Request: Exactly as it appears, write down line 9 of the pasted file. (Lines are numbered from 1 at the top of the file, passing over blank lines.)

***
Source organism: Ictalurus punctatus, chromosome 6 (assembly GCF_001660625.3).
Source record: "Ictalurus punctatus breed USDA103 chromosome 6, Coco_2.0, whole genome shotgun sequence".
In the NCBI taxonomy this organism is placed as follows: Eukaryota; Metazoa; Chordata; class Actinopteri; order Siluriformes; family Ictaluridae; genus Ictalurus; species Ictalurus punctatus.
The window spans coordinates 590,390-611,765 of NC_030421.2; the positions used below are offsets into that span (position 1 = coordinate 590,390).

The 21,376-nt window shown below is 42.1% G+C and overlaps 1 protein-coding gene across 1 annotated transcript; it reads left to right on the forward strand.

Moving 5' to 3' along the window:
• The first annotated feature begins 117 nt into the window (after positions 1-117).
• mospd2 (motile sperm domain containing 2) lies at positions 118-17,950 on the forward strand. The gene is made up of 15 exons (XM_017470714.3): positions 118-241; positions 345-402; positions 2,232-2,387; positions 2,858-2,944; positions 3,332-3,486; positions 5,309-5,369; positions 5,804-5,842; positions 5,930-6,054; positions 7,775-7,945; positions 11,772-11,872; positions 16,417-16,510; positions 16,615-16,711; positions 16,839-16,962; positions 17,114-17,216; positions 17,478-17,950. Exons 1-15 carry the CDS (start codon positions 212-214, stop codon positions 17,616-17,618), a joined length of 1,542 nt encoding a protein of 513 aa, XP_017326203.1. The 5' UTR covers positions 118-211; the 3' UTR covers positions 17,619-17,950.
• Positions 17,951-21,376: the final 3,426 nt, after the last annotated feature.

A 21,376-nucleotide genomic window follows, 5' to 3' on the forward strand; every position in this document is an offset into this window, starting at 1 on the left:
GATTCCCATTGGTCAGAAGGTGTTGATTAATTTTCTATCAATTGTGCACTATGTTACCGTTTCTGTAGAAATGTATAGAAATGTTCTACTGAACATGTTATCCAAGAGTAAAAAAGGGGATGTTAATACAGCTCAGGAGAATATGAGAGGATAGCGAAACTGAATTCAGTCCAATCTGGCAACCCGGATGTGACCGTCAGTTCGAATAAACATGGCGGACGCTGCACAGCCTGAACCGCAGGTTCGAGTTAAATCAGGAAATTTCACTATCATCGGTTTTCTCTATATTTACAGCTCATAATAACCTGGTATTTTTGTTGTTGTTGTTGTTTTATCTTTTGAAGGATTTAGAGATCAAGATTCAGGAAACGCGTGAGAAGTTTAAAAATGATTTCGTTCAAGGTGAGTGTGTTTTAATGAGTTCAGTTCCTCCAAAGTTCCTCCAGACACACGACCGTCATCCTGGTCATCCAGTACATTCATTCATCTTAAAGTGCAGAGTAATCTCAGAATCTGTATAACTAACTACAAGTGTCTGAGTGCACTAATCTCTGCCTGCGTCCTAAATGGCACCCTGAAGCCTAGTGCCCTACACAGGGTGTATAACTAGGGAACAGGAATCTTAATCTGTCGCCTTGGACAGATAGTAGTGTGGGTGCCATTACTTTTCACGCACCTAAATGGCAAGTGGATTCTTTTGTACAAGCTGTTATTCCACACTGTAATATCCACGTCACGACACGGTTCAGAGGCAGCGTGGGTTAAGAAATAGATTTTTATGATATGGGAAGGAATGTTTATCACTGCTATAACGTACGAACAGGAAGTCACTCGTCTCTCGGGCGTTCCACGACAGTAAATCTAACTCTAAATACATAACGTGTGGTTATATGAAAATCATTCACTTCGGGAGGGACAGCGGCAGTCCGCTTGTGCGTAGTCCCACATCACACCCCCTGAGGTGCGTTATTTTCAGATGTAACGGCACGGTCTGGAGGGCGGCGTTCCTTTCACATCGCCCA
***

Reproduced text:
• Positions 17,951-21,376: the final 3,426 nt, after the last annotated feature.